Navigate Up

Women's Center - A-Z Index

#
Y

Print This Page

Yaws

Yaws is a long-term (chronic) infection that mainly affects the skin, bones, and joints.

Alternative Names

Frambesia tropica

Causes, incidence, and risk factors

Yaws is an infection caused by the spiral-shaped bacteria, Treponema pallidum, subspecies pertenue. It is closely related to the bacterium that causes syphilis, but this disease is not sexually transmitted. Yaws mainly affects children in rural, warm, tropical areas, such as the Caribbean Islands, Latin America, West Africa, India, and Southeast Asia.

Yaws is transmitted by direct contact with the skin sores of infected people.

Symptoms

About 2 - 4 weeks after infection, the person develops a sore called a "mother yaw" where bacteria entered the skin. The sore is a growth that may be tan or reddish and looks like a raspberry. It is usually painless but does cause itching.

These sores may last for months. More sores may appear shortly before or after the mother yaw heals as the person scratches or spreads the bacteria from the mother yaw to uninfected skin. Eventually the skin sores heal.

Other symptoms include:

  • Bone pain
  • Scarring of the skin
  • Swelling of the bones and fingers

In theĀ advanced stage, sores on the skin and bones can lead to severe disfigurement and disability. This occurs in up to 1 in 5 people who do not get antibiotic treatment.

Signs and tests

A sample from a skin sore is examined under a special type of microscope (darkfield examination).

There is no blood test for yaws. However, the blood test for syphilis is usually positive in people with yaws because the bacteria that cause these two conditions are closely related.

Treatment

Treatment involves a single dose of one type of penicillin, or 3 weekly doses for later stage disease. It is rare for the disease to return.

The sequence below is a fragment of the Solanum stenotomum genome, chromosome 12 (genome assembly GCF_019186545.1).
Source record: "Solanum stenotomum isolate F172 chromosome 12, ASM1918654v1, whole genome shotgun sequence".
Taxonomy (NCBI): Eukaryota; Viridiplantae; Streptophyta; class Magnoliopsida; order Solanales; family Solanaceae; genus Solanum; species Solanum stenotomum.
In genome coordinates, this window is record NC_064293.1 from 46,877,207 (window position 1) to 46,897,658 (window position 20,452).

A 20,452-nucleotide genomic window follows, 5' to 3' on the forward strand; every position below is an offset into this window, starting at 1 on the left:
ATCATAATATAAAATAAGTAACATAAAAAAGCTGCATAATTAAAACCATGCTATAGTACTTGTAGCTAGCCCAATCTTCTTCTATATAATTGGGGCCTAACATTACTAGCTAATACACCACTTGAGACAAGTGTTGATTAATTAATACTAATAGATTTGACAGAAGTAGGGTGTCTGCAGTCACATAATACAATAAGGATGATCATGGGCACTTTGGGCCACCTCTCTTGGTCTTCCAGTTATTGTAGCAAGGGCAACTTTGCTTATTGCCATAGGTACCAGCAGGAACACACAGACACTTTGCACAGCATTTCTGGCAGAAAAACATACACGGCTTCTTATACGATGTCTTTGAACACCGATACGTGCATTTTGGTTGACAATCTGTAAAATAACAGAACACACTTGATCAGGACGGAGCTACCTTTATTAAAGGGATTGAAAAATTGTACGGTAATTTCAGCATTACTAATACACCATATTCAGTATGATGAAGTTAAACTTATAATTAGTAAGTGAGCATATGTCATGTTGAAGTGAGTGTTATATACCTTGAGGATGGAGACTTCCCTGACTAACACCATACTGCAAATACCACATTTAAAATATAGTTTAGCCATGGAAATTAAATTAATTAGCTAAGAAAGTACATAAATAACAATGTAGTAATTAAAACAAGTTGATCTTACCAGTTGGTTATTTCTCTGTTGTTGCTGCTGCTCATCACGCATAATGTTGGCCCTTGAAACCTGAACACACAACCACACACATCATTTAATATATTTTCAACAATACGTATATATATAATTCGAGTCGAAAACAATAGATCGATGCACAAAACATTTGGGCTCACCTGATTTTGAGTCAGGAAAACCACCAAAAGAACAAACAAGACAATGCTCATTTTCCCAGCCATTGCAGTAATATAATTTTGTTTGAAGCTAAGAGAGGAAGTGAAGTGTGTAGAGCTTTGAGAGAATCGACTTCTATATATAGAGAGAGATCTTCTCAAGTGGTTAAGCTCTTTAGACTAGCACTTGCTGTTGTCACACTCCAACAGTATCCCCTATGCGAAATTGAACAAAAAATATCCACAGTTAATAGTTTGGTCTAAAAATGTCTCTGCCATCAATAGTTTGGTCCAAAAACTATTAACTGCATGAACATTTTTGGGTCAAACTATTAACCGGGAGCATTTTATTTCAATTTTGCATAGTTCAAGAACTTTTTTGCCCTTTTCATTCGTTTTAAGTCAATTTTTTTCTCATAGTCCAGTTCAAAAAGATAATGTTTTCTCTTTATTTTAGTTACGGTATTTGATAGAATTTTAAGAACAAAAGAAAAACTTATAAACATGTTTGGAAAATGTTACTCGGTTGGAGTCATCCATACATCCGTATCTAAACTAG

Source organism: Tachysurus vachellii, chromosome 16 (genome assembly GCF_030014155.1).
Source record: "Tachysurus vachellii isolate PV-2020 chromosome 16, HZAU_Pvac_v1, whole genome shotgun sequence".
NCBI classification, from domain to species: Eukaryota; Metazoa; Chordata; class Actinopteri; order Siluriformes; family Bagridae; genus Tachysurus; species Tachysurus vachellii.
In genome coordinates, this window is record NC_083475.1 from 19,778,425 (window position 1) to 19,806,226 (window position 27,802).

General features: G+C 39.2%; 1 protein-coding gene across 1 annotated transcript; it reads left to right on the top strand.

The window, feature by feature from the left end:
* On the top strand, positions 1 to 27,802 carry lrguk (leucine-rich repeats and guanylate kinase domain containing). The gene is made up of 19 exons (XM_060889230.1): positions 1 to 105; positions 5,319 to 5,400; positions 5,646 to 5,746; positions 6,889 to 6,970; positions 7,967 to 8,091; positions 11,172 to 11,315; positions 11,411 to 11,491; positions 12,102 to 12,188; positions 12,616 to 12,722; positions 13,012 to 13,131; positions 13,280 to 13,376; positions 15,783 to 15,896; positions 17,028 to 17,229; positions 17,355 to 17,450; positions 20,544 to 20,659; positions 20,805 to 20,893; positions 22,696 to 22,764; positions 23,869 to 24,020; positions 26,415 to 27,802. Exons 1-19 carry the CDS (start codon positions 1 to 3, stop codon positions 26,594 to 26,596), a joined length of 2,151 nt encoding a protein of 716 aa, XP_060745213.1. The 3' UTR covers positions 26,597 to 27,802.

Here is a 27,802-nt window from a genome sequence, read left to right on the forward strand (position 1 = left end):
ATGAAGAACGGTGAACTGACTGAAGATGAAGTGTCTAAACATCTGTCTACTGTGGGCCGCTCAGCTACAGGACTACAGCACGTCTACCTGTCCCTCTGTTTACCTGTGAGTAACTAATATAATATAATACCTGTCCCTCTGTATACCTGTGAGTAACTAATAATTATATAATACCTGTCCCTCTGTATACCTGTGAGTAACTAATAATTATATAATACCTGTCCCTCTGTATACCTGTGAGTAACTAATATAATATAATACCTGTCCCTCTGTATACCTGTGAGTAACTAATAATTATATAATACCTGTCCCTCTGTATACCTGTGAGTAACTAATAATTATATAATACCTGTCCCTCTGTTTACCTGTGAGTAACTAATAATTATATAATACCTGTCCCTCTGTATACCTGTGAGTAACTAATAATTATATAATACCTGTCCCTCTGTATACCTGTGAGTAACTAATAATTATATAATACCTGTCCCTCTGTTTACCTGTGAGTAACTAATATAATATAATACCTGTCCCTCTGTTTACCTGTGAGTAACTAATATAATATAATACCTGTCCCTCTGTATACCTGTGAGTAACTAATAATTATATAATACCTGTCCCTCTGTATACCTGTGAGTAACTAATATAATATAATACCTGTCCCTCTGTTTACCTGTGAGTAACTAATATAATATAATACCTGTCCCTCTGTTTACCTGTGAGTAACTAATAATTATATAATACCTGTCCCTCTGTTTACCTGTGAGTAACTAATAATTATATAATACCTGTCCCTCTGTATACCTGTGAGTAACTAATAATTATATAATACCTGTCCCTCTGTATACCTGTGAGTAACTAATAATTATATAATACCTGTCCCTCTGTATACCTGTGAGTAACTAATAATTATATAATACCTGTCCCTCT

Anyone who lives in the same house with someone who is infected should be examined for yaws and treated if they are infected.

Expectations (prognosis)

If treated in its early stages, yaws can be cured. Skin lesions may take several months to heal.

By its late stage, yaws may have already caused damage to the skin and bones. It may not be fully reversible, even with treatment.

Complications

Yaws may damage the skin and bones, affecting the appearance and ability to move. It can also cause deformities of the legs, nose, palate, and upper jaw.

Calling your health care provider

Contact your health care provider if you or your child has sores on the skin or bone that don't go away, and you have stayed in tropical areas where yaws is known to occur.

Prevention

Widespread campaigns in the 1950s and 1960s to wipe out yaws through penicillin treatment have dramatically decreased the number of cases worldwide.

References

Hook III EW. Nonsyphilitic treponematoses. In: Goldman L, Schafer AI, eds. Cecil Medicine. 24th ed. Philadelphia, Pa: Saunders Elsevier; 2011:chap 328.

Updated: 2/4/2012

David C. Dugdale, III, MD, Professor of Medicine, Division of General Medicine, Department of Medicine, University of Washington School of Medicine. Also reviewed by David Zieve, MD, MHA, Medical Director, A.D.A.M. Health Solutions, Ebix, Inc.


©  UPMC | Affiliated with the University of Pittsburgh Schools of the Health Sciences
Supplemental content provided by A.D.A.M. Health Solutions. All rights reserved.

For help in finding a doctor or health service that suits your needs, call the UPMC Referral Service at 412-647-UPMC (8762) or 1-800-533-UPMC (8762). Select option 1.

UPMC is an equal opportunity employer. UPMC policy prohibits discrimination or harassment on the basis of race, color, religion, ancestry, national origin, age, sex, genetics, sexual orientation, marital status, familial status, disability, veteran status, or any other legally protected group status. Further, UPMC will continue to support and promote equal employment opportunity, human dignity, and racial, ethnic, and cultural diversity. This policy applies to admissions, employment, and access to and treatment in UPMC programs and activities. This commitment is made by UPMC in accordance with federal, state, and/or local laws and regulations.

Medical information made available on UPMC.com is not intended to be used as a substitute for professional medical advice, diagnosis, or treatment. You should not rely entirely on this information for your health care needs. Ask your own doctor or health care provider any specific medical questions that you have. Further, UPMC.com is not a tool to be used in the case of an emergency. If an emergency arises, you should seek appropriate emergency medical services.

For UPMC Mercy Patients: As a Catholic hospital, UPMC Mercy abides by the Ethical and Religious Directives for Catholic Health Care Services, as determined by the United States Conference of Catholic Bishops. As such, UPMC Mercy neither endorses nor provides medical practices and/or procedures that contradict the moral teachings of the Roman Catholic Church.

© UPMC
Pittsburgh, PA, USA UPMC.com